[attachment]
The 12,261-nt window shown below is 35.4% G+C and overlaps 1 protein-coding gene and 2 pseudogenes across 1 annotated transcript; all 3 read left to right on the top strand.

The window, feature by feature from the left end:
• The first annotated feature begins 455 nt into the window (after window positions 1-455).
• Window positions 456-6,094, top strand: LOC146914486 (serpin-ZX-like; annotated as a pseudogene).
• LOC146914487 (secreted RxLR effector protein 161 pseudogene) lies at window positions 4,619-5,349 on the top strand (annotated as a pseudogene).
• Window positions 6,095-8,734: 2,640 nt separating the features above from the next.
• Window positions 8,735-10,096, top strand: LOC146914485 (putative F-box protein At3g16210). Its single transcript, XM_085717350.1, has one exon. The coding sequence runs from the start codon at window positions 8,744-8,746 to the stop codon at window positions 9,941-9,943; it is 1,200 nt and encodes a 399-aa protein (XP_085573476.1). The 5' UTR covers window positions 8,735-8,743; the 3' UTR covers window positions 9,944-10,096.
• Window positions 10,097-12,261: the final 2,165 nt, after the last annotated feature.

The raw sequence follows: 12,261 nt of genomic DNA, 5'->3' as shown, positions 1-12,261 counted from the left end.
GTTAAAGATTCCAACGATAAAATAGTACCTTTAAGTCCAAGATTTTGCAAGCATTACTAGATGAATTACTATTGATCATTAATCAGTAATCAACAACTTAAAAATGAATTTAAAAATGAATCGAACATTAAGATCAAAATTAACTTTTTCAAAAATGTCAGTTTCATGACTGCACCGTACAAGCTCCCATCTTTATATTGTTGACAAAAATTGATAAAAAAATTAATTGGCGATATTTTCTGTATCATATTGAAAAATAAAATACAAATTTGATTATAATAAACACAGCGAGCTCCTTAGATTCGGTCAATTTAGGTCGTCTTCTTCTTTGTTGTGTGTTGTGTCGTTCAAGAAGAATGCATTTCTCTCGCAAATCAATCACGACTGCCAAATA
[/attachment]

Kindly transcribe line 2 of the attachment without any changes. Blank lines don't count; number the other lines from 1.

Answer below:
The window, feature by feature from the left end: